So here we go, forty truly terrific Cabs that I recommend to help keep you warm this winter, and a few of my own memories to go along with them. I hope you enjoy these wines as much as I do, and that the stories they help you create will bring a smile to your face as you retell them for years and years to come.

 

Abeja 2013, Columbia Valley

$52.00 

Available at www.abeja.net

“Do you have any Pinot Noir glasses?” asked Jay.

“Nope,” I said, ever so slightly annoyed. Who has the capital for varietal glasses anyway? How pompous.

“No problem, I’ll just bring mine.”

Whatever.

Three weeks later, Jay showed up at my house with half a case of wine and a box of Riedel Pinot glasses.  This was a “blind date” for want of a more accurate way of putting it; Jay and I “knew” one another from Vivino, an app we both use to rate wine. When he’d mentioned coming to Nebraska in a post, I invited him over. He brought with him wine, glassware, and his lovely mother and wife. My own wife and parents were already present at my home, and it turned out to be one of the most enjoyable evenings I can recall, during which I learned two things: first, varietal glasses actually can make a significant difference in the aroma and flavor of wine (I now own Riedel Pinot Noir glasses), and second, when it comes to the wines of the Pacific Northwest, nobody knows more than Jay.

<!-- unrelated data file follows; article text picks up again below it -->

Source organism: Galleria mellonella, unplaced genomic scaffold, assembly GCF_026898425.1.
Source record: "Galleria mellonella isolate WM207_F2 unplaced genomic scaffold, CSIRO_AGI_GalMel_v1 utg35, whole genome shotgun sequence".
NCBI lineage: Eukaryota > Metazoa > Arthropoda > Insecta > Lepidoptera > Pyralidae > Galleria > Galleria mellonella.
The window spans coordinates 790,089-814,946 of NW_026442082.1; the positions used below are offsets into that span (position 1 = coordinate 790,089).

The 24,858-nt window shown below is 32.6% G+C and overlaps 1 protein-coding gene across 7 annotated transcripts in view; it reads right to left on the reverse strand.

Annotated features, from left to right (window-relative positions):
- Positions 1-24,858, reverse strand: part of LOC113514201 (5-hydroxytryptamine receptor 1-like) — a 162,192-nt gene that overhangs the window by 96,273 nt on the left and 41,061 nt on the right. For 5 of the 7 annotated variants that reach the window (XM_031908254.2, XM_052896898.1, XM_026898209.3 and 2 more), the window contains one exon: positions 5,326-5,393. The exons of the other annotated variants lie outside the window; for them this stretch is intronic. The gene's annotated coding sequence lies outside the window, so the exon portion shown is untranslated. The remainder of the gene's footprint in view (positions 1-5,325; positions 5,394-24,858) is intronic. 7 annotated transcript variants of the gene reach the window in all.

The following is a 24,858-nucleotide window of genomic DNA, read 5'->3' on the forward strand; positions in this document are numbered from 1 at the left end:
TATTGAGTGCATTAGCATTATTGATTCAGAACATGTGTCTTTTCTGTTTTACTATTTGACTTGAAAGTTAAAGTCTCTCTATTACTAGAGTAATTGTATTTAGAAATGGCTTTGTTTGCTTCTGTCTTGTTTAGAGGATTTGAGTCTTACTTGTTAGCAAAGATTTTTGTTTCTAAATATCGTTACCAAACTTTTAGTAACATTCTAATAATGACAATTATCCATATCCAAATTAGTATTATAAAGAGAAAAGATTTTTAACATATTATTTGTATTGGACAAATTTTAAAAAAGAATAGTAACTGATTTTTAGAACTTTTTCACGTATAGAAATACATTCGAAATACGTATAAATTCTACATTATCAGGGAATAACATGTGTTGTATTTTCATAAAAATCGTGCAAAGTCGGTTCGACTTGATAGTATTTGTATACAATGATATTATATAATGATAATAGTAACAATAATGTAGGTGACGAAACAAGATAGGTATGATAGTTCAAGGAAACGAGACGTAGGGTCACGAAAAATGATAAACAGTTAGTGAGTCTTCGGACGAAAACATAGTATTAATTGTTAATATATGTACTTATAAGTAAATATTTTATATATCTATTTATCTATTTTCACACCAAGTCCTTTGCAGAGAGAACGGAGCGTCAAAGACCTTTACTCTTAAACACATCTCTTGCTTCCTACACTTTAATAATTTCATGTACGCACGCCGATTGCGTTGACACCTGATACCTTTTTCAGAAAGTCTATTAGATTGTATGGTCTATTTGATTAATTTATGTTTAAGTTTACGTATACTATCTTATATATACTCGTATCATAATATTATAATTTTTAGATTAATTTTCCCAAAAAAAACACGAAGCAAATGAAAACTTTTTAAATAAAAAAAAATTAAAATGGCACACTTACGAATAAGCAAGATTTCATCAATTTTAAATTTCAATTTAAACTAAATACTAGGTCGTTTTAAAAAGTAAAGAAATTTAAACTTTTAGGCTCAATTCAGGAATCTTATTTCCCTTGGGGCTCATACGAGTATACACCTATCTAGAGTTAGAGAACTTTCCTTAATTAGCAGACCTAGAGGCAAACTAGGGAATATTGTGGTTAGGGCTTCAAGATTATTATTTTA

Recommended by my now dear friend Jay, the Abeja 2013 Cabernet Sauvignon is an impressive gem of a wine. Pronounced “ah-BAY-ha” and Spanish for bee, this Cab offers a huge, dark nose of gushing purple and black fruits, hints of cinnamon spice and cracked white pepper.  Glassy smooth on the assault, with a collection of holiday baking spices, gingerbread, and faint nuttiness mingling amidst dark fruits that play second fiddle to the rich umami flavors. Long and dry on the finish, it drinks well now, but this is a wine I’d happily lay down for a decade if not two. Thanks, Jay.

 

Alpha Omega Era 2013, Napa Valley

$150

Jean Hoefliger, who makes this wine, is one of my new favorite people in all the world. Jean is one of those rare characters who can command an entire room with his personality, his demeanor, his charm. We spent an evening together in the Napa Valley this past summer, imbibing and dining and talking about life.  It was originally for an interview I was doing, but in the end, it ended up being the vehicle that introduced me to a new friend.  A Swiss-born immigrant to the United States, Jean makes wine all over the world, and is quite famous for doing so. Jean and I share the belief that wine brings people together, tears down walls and opens the doors to conversation, civility, and growth. Jean explained to me that he believes wine has a vital, social role to play in the world, especially in our currently contentious society, and I couldn’t help but to agree with him. For this reason, I recommend his wines always to be paired with conversation around a table.